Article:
ridecamp@endurance.net: Re: [endurance] Feed Question

Re: [endurance] Feed Question

Bruce Saul (kitten@resp-sci.arizona.edu)
Sun, 28 Jul 96 00:27:11 MST


> Which brings me to something I've wondered a bit about, but not
> lost any sleep over: What would the horse get from barly that
> they don't get from oats and corn?

I don't feed a lot of grain, I live in a hot climate (southern Arizona)
and my horses are for the most part easy keepers (except for my nursing mare),
however I do feed some grain and I prefer rolled barley for several reasons.
First is that many horses get 'hot' meaning spooky or high-tempered on oats,
the reason for this is that oats contain a substance that in some horses acts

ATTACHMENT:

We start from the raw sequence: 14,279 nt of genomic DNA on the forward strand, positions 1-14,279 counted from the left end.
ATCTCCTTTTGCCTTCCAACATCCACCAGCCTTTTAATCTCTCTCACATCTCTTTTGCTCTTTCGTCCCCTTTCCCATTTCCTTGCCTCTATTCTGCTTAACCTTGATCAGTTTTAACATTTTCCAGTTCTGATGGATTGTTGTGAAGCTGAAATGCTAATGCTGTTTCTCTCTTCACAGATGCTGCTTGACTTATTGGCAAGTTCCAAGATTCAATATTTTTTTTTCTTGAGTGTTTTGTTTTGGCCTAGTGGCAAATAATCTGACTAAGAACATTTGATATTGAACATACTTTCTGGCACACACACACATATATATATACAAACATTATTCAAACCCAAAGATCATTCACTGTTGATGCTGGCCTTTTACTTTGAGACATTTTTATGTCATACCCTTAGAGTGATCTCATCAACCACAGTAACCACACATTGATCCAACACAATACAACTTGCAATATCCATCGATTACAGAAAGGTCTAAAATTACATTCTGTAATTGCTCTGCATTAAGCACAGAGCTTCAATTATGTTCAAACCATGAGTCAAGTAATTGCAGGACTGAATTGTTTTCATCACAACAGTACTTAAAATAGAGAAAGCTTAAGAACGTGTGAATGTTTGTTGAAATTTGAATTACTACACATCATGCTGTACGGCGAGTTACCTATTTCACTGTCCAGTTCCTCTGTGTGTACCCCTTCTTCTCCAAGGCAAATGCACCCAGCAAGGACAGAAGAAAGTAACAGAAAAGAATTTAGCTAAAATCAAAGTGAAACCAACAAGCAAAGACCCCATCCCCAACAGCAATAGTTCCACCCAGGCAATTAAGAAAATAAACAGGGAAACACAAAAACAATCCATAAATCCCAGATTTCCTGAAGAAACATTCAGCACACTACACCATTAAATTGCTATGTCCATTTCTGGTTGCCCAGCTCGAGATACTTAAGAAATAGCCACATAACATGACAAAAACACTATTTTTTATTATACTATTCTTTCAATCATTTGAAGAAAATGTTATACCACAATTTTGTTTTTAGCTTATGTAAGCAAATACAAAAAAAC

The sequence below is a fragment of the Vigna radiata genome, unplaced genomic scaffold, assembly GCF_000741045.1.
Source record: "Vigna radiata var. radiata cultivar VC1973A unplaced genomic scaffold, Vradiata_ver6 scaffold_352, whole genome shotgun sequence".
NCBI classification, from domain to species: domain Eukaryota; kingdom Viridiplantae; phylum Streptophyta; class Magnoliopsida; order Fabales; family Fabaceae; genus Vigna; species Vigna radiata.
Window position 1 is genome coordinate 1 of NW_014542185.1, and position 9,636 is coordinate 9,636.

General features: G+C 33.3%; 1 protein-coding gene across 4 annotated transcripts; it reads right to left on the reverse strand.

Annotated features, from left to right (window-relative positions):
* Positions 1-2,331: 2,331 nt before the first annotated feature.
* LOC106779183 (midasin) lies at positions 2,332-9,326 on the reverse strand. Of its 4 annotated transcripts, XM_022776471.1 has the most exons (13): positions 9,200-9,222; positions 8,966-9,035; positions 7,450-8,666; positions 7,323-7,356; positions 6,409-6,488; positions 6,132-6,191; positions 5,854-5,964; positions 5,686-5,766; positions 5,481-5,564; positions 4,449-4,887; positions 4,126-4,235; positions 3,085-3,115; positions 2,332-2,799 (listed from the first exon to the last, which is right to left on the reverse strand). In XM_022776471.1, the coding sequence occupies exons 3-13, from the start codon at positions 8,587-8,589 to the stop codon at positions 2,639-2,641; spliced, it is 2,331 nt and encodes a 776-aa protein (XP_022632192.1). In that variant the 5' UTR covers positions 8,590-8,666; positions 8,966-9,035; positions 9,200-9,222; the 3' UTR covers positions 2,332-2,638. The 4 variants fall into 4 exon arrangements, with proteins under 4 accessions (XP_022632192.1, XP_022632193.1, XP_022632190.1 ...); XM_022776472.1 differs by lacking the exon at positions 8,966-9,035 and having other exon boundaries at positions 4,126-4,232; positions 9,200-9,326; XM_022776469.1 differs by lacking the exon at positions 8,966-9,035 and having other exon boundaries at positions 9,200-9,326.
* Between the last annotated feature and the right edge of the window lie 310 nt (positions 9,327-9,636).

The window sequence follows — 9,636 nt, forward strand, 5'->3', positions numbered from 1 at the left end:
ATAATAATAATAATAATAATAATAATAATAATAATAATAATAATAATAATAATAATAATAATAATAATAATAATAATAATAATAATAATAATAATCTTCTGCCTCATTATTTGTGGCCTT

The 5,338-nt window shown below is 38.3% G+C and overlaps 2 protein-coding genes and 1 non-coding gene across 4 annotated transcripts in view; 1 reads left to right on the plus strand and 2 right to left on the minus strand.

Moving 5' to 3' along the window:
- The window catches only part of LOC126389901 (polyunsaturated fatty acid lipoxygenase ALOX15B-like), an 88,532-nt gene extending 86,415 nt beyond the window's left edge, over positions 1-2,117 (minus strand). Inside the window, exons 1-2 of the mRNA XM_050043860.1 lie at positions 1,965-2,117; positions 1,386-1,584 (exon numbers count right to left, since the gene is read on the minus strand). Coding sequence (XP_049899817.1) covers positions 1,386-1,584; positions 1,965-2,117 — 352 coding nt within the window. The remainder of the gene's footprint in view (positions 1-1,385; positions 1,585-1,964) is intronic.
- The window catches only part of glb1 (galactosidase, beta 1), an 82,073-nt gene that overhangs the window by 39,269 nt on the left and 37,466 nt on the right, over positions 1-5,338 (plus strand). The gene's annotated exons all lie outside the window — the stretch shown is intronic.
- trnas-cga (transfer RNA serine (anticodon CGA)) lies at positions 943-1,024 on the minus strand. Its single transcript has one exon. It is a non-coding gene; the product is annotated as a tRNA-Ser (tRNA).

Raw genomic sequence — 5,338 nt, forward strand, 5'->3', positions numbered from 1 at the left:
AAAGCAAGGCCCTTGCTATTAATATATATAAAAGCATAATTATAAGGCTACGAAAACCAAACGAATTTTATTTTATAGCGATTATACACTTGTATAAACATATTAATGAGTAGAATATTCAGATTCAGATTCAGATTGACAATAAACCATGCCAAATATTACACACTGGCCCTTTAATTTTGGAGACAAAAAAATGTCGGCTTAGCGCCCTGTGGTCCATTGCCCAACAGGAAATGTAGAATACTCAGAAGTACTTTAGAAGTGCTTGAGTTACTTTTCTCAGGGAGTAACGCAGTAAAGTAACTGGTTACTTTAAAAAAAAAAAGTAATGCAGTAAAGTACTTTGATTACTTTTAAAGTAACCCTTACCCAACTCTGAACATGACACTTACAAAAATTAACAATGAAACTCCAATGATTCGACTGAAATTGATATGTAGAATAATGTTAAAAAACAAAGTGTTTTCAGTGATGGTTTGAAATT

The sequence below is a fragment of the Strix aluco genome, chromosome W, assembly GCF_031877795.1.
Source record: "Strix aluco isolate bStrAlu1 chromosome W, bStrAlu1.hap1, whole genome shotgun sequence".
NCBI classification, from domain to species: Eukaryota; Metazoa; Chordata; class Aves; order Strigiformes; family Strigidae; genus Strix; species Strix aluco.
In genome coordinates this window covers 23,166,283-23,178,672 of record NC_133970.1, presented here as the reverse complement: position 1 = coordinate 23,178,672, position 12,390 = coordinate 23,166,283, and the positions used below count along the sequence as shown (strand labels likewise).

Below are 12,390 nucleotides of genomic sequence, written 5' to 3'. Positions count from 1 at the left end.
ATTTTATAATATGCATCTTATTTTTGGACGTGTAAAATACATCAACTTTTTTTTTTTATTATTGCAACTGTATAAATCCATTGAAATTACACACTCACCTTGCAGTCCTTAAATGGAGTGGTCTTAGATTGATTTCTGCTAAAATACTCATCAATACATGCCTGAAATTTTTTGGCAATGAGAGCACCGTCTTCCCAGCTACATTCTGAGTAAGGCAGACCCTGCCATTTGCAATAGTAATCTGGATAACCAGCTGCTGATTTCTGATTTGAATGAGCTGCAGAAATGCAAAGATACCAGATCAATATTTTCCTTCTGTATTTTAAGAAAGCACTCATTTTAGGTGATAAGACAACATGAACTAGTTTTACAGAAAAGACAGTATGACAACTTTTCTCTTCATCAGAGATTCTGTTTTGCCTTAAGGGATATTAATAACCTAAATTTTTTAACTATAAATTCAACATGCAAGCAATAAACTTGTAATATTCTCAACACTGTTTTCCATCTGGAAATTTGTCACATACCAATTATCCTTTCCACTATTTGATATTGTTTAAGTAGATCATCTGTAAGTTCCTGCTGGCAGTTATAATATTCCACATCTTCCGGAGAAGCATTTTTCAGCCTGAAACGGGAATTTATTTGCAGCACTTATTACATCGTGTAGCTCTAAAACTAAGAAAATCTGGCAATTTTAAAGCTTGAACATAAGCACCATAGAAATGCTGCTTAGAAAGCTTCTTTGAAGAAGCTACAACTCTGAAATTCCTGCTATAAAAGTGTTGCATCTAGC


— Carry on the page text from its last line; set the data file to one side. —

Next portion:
like a phyto-toxin and makes them high strung or nervous, for these horses
switching to barley makes a big difference in temperament because barley does
not contain the substance (can't remember what the substance is). My horses
seem to be a little susceptible so I avoid oats, kind of like someone with
a hyperactive kid avoiding refined sugar and bleached flour. Second I have
always associated oats with hot feed, meaning something to feed when it is
cold but not when it is hot as our temps are so much of the year. Third,
rolled barley keeps so much better in the heat than sweet feed or corn, both
of which tend to get moldy easily. We have a dry climate only half of the
summer, the second half of the summer we get what we call our monsoon rains
(if we're lucky) during the monsoon our humidities get very high along with
the heat and feed can spoil easily. For the same reason I don't feed oil in
the summer, with the heat it goes rancid too easily. Rolled barley is slightly
higher in Phosphorus than oats but if you feed any amount of alfalfa that's not
a problem (I feed roughly 25% alfalfa, the rest is bermuda).

Tracy and everybody